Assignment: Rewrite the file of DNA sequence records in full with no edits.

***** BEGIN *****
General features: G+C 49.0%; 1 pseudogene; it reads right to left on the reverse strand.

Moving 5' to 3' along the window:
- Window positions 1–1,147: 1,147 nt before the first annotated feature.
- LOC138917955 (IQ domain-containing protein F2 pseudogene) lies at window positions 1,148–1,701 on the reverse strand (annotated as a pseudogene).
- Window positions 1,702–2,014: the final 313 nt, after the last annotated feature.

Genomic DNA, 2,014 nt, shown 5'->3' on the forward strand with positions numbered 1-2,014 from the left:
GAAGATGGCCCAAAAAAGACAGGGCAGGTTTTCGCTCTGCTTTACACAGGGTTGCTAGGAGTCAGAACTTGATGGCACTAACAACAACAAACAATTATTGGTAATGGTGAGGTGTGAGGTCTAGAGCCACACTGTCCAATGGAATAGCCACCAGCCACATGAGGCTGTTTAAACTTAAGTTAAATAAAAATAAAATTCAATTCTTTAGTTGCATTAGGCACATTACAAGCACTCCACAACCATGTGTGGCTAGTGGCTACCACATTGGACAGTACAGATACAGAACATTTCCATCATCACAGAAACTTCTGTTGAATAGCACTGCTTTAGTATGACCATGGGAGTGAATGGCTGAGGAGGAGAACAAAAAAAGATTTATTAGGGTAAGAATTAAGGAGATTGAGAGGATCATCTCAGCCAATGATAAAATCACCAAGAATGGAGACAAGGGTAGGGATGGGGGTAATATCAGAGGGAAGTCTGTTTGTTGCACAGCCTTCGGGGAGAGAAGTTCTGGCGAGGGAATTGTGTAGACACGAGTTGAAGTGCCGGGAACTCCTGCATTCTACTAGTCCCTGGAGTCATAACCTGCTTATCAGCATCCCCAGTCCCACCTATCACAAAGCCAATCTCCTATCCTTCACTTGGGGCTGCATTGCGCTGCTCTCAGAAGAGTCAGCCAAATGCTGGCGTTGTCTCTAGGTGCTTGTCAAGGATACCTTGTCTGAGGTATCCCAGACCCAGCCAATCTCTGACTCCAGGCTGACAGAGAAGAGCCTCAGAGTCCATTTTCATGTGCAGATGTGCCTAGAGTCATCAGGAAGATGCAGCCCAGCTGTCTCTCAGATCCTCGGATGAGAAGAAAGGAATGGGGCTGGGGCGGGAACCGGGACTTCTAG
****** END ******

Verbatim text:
General features: G+C 49.0%; 1 pseudogene; it reads right to left on the reverse strand.

Moving 5' to 3' along the window:
- Window positions 1–1,147: 1,147 nt before the first annotated feature.
- LOC138917955 (IQ domain-containing protein F2 pseudogene) lies at window positions 1,148–1,701 on the reverse strand (annotated as a pseudogene).
- Window positions 1,702–2,014: the final 313 nt, after the last annotated feature.

Genomic DNA, 2,014 nt, shown 5'->3' on the forward strand with positions numbered 1-2,014 from the left:
GAAGATGGCCCAAAAAAGACAGGGCAGGTTTTCGCTCTGCTTTACACAGGGTTGCTAGGAGTCAGAACTTGATGGCACTAACAACAACAAACAATTATTGGTAATGGTGAGGTGTGAGGTCTAGAGCCACACTGTCCAATGGAATAGCCACCAGCCACATGAGGCTGTTTAAACTTAAGTTAAATAAAAATAAAATTCAATTCTTTAGTTGCATTAGGCACATTACAAGCACTCCACAACCATGTGTGGCTAGTGGCTACCACATTGGACAGTACAGATACAGAACATTTCCATCATCACAGAAACTTCTGTTGAATAGCACTGCTTTAGTATGACCATGGGAGTGAATGGCTGAGGAGGAGAACAAAAAAAGATTTATTAGGGTAAGAATTAAGGAGATTGAGAGGATCATCTCAGCCAATGATAAAATCACCAAGAATGGAGACAAGGGTAGGGATGGGGGTAATATCAGAGGGAAGTCTGTTTGTTGCACAGCCTTCGGGGAGAGAAGTTCTGGCGAGGGAATTGTGTAGACACGAGTTGAAGTGCCGGGAACTCCTGCATTCTACTAGTCCCTGGAGTCATAACCTGCTTATCAGCATCCCCAGTCCCACCTATCACAAAGCCAATCTCCTATCCTTCACTTGGGGCTGCATTGCGCTGCTCTCAGAAGAGTCAGCCAAATGCTGGCGTTGTCTCTAGGTGCTTGTCAAGGATACCTTGTCTGAGGTATCCCAGACCCAGCCAATCTCTGACTCCAGGCTGACAGAGAAGAGCCTCAGAGTCCATTTTCATGTGCAGATGTGCCTAGAGTCATCAGGAAGATGCAGCCCAGCTGTCTCTCAGATCCTCGGATGAGAAGAAAGGAATGGGGCTGGGGCGGGAACCGGGACTTCTAG